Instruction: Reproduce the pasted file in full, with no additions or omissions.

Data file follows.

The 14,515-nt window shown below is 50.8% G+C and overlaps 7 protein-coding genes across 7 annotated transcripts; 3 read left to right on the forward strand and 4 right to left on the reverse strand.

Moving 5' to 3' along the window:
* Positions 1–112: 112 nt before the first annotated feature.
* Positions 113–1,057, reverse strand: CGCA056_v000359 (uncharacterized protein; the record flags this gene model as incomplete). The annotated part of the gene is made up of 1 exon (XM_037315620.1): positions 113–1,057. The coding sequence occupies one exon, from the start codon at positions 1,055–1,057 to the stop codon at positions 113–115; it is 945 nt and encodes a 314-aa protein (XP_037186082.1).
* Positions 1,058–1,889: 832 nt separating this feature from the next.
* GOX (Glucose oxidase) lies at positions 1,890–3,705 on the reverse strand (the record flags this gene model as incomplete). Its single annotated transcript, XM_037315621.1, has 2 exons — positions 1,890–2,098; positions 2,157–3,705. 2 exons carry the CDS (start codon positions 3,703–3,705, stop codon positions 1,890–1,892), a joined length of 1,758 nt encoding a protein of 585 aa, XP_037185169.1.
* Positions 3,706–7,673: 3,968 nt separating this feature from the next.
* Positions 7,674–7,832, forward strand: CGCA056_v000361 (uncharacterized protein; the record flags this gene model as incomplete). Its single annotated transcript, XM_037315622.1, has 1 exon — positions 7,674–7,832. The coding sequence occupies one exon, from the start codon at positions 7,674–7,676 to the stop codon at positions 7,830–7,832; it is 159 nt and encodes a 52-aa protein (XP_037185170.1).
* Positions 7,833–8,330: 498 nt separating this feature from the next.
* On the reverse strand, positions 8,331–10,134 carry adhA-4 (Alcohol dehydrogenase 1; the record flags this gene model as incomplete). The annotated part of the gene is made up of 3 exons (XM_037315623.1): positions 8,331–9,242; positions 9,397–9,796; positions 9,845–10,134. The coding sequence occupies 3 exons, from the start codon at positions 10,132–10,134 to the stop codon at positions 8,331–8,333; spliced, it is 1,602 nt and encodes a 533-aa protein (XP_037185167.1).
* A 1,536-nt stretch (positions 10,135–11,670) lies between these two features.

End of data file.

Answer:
The 14,515-nt window shown below is 50.8% G+C and overlaps 7 protein-coding genes across 7 annotated transcripts; 3 read left to right on the forward strand and 4 right to left on the reverse strand.

Moving 5' to 3' along the window:
* Positions 1–112: 112 nt before the first annotated feature.
* Positions 113–1,057, reverse strand: CGCA056_v000359 (uncharacterized protein; the record flags this gene model as incomplete). The annotated part of the gene is made up of 1 exon (XM_037315620.1): positions 113–1,057. The coding sequence occupies one exon, from the start codon at positions 1,055–1,057 to the stop codon at positions 113–115; it is 945 nt and encodes a 314-aa protein (XP_037186082.1).
* Positions 1,058–1,889: 832 nt separating this feature from the next.
* GOX (Glucose oxidase) lies at positions 1,890–3,705 on the reverse strand (the record flags this gene model as incomplete). Its single annotated transcript, XM_037315621.1, has 2 exons — positions 1,890–2,098; positions 2,157–3,705. 2 exons carry the CDS (start codon positions 3,703–3,705, stop codon positions 1,890–1,892), a joined length of 1,758 nt encoding a protein of 585 aa, XP_037185169.1.
* Positions 3,706–7,673: 3,968 nt separating this feature from the next.
* Positions 7,674–7,832, forward strand: CGCA056_v000361 (uncharacterized protein; the record flags this gene model as incomplete). Its single annotated transcript, XM_037315622.1, has 1 exon — positions 7,674–7,832. The coding sequence occupies one exon, from the start codon at positions 7,674–7,676 to the stop codon at positions 7,830–7,832; it is 159 nt and encodes a 52-aa protein (XP_037185170.1).
* Positions 7,833–8,330: 498 nt separating this feature from the next.
* On the reverse strand, positions 8,331–10,134 carry adhA-4 (Alcohol dehydrogenase 1; the record flags this gene model as incomplete). The annotated part of the gene is made up of 3 exons (XM_037315623.1): positions 8,331–9,242; positions 9,397–9,796; positions 9,845–10,134. The coding sequence occupies 3 exons, from the start codon at positions 10,132–10,134 to the stop codon at positions 8,331–8,333; spliced, it is 1,602 nt and encodes a 533-aa protein (XP_037185167.1).
* A 1,536-nt stretch (positions 10,135–11,670) lies between these two features.